About 1,200 children under the age of 15 in Ghana are estimated to develop cancer annually, according to the World Health Organization.

The survival rate of cancer cases is less than fifty percent in the African continent, owing to limited expertise and apparatus, enforcing the inequality in child cancer care in Ghana.

World Child Cancer is critically highlighting the essence of early and accurate detection by enhancing the proficiency and expertise of radiologists in interpreting medical images accurately and efficiently.

The survival rate of child cancer in developed continents is peaking at over 70 per cent.

This highlights the strides and positive investment in radiology expertise, medical imaging technologies, and early detection methods.

Dr Obed Kojo Otoo, a senior specialist radiologist at Komfo Anokye Teaching Hospital, says the treatment of cancer, particularly child cancer, is hindered by insufficient equipment and expertise among radiographers and radiologists.

This limits the information provided to Clinicians for better detection and treatment.

“Our major worries have been the limited apparatus. We need MRI machines instead of CT machines for children with cancers. We don't have MRI machines in hospitals in Ghana.

“We also need good and trained radiographers and radiologists to jointly and correctly read and interpret data,” he said.

Addressing the gap, World Child Cancer, a charity organization, is acknowledging the limited access to essential imaging services critical in cancer care.

Through the collaborations with the Radiology Departments in Korle Bu and Komfo Anokye Teaching Hospitals, experienced radiologists, radiologic technologists, and other healthcare professionals have been recruited to serve as instructors and mentors for a professional training program for healthcare professionals across the country.

Adwoa Pinamang Boateng Desu is the Country Director for World Child Cancer in Ghana.

She says the radiology training program will equip radiologists with the necessary skills and knowledge to effectively perform radiologic procedures and interpret imaging studies to facilitate effective treatment.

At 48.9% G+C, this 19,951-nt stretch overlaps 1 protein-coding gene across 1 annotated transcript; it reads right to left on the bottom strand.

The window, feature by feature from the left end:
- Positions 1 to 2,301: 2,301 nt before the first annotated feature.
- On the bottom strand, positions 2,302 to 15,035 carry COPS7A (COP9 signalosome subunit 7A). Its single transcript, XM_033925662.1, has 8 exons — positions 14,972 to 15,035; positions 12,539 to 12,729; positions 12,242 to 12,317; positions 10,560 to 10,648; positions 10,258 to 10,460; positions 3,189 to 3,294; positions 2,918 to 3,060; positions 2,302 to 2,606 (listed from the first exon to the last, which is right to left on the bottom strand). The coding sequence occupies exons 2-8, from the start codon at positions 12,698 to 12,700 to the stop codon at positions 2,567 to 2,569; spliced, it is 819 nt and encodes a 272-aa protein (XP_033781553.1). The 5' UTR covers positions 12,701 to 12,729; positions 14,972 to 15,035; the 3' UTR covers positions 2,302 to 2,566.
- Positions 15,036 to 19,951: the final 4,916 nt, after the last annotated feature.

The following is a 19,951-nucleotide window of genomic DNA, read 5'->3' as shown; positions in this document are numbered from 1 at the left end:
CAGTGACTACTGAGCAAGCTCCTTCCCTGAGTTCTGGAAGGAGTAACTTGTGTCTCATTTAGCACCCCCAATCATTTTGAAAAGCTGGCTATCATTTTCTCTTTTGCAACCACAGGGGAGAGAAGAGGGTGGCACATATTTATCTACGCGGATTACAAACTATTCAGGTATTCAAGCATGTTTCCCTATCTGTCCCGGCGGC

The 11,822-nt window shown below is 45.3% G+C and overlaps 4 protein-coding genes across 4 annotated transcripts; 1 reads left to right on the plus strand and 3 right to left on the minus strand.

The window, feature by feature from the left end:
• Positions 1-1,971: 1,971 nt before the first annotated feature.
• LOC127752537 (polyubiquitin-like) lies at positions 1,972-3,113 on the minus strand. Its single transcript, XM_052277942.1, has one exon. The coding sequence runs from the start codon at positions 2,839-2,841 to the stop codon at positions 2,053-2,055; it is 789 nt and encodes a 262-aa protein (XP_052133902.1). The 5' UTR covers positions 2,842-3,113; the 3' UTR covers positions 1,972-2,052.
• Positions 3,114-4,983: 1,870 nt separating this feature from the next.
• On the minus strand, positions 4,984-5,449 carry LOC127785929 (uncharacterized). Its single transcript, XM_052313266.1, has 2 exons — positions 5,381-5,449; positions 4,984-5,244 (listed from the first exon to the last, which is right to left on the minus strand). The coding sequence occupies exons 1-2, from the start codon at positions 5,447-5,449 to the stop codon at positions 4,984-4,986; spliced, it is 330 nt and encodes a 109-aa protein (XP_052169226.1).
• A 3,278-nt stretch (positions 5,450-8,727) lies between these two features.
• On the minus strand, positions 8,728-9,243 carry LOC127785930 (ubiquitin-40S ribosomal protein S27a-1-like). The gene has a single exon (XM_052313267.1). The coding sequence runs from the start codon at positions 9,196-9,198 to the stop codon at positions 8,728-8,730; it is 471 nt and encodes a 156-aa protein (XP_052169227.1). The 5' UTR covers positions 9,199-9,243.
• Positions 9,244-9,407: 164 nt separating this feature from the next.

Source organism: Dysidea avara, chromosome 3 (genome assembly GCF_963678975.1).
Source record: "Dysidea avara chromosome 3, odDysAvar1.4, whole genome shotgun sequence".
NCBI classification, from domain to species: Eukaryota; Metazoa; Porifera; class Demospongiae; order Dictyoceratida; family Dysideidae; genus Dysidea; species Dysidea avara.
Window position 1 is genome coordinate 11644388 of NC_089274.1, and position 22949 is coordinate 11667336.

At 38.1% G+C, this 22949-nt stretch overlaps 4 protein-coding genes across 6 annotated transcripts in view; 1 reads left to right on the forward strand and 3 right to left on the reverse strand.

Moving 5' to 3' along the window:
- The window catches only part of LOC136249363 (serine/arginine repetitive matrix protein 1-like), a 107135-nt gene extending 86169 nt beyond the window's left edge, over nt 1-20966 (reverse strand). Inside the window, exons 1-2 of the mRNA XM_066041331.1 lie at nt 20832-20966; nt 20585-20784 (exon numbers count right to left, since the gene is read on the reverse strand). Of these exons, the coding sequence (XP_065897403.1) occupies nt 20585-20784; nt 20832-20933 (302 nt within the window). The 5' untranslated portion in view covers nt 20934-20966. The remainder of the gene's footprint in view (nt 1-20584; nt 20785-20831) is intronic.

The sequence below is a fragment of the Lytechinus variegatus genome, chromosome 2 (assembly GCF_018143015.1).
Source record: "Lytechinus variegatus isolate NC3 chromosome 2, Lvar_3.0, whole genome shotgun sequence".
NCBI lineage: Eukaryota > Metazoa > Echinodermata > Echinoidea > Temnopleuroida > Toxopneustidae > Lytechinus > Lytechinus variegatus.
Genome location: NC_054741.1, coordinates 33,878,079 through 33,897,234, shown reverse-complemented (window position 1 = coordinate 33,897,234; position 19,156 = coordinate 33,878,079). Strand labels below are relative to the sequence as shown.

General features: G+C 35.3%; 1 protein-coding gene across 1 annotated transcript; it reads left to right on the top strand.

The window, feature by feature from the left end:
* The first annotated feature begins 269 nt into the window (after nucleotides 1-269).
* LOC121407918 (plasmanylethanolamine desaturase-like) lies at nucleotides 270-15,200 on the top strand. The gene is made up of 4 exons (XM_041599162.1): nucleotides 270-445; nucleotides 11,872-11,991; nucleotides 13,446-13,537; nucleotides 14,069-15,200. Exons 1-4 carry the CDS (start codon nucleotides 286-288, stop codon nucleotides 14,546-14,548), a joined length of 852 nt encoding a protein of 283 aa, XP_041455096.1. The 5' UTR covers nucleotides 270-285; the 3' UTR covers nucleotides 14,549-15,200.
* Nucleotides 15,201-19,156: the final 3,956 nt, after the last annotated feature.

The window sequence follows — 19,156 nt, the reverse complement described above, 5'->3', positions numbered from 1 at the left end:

“Early and accurate diagnosis is key in childhood cancer care and management. We involve Radiologists in this aspect because they help with the imaging. And all our efforts are geared toward addressing global inequality in child cancer care on the African continent and the World.

“World Cancer Care has been in Ghana since 2010. The primary focus is to help healthcare professionals with the knowledge and skills that they need to be able to diagnose childhood cancer early and promptly,” she said.

The training program will arrange for clinical rotations at major training centres to provide trainees with real-world experience in performing and interpreting radiologic examinations.

Dr. Obed Kojo Otoo says the training will help interpret radiological findings accurately and effectively communicate them to the healthcare team.

“Participants will appreciate the way they report on the management of cancer patients. We talked about the key things they provide in their report. We also have dealt with how we can collaborate with other departments to operate effectively. Communication is key,” he said.

Participants recount that tips acquired will help them include essential information in their reports which they ordinarily omit.

“The new knowledge will help us recognize common signs and symptoms of paediatric cancers in radiological imaging.

“This will also help us understand the specific imaging techniques and protocols used in paediatric oncology, as well as important information to include in our reports for clinicians to work with,” said Nana Ama Wiafe, a Radiologist at KATH.

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DISCLAIMER: The Views, Comments, Opinions, Contributions and Statements made by Readers and Contributors on this platform do not necessarily represent the views or policy of Multimedia Group Limited.